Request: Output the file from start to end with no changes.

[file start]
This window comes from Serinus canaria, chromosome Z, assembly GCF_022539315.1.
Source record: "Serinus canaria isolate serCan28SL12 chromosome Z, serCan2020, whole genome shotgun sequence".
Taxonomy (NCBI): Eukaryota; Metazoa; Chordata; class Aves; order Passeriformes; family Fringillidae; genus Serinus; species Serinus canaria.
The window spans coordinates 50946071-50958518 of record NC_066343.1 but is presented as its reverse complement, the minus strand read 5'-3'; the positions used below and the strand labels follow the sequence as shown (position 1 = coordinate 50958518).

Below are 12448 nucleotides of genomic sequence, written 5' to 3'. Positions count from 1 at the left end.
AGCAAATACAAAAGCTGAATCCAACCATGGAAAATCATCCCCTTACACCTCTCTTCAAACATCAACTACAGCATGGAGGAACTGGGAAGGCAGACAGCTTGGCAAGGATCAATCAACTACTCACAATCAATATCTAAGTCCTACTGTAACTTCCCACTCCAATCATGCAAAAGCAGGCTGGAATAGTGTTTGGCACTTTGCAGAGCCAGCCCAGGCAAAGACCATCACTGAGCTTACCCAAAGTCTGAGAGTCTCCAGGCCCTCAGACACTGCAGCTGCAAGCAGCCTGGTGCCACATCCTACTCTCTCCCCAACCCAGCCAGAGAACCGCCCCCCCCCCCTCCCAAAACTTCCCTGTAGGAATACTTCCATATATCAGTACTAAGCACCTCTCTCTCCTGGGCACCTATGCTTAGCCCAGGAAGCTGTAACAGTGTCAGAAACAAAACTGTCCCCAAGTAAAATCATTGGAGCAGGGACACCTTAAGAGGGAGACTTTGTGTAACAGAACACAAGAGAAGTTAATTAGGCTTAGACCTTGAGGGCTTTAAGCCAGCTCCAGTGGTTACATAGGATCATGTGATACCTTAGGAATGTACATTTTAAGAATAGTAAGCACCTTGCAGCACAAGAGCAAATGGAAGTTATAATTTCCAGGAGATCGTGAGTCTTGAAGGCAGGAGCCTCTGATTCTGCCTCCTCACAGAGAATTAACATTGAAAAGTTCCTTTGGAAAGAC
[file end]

This window comes from Serinus canaria, chromosome Z, assembly GCF_022539315.1.
Source record: "Serinus canaria isolate serCan28SL12 chromosome Z, serCan2020, whole genome shotgun sequence".
Taxonomy (NCBI): Eukaryota; Metazoa; Chordata; class Aves; order Passeriformes; family Fringillidae; genus Serinus; species Serinus canaria.
The window spans coordinates 50946071-50958518 of record NC_066343.1 but is presented as its reverse complement, the minus strand read 5'-3'; the positions used below and the strand labels follow the sequence as shown (position 1 = coordinate 50958518).

Below are 12448 nucleotides of genomic sequence, written 5' to 3'. Positions count from 1 at the left end.
AGCAAATACAAAAGCTGAATCCAACCATGGAAAATCATCCCCTTACACCTCTCTTCAAACATCAACTACAGCATGGAGGAACTGGGAAGGCAGACAGCTTGGCAAGGATCAATCAACTACTCACAATCAATATCTAAGTCCTACTGTAACTTCCCACTCCAATCATGCAAAAGCAGGCTGGAATAGTGTTTGGCACTTTGCAGAGCCAGCCCAGGCAAAGACCATCACTGAGCTTACCCAAAGTCTGAGAGTCTCCAGGCCCTCAGACACTGCAGCTGCAAGCAGCCTGGTGCCACATCCTACTCTCTCCCCAACCCAGCCAGAGAACCGCCCCCCCCCCCTCCCAAAACTTCCCTGTAGGAATACTTCCATATATCAGTACTAAGCACCTCTCTCTCCTGGGCACCTATGCTTAGCCCAGGAAGCTGTAACAGTGTCAGAAACAAAACTGTCCCCAAGTAAAATCATTGGAGCAGGGACACCTTAAGAGGGAGACTTTGTGTAACAGAACACAAGAGAAGTTAATTAGGCTTAGACCTTGAGGGCTTTAAGCCAGCTCCAGTGGTTACATAGGATCATGTGATACCTTAGGAATGTACATTTTAAGAATAGTAAGCACCTTGCAGCACAAGAGCAAATGGAAGTTATAATTTCCAGGAGATCGTGAGTCTTGAAGGCAGGAGCCTCTGATTCTGCCTCCTCACAGAGAATTAACATTGAAAAGTTCCTTTGGAAAGAC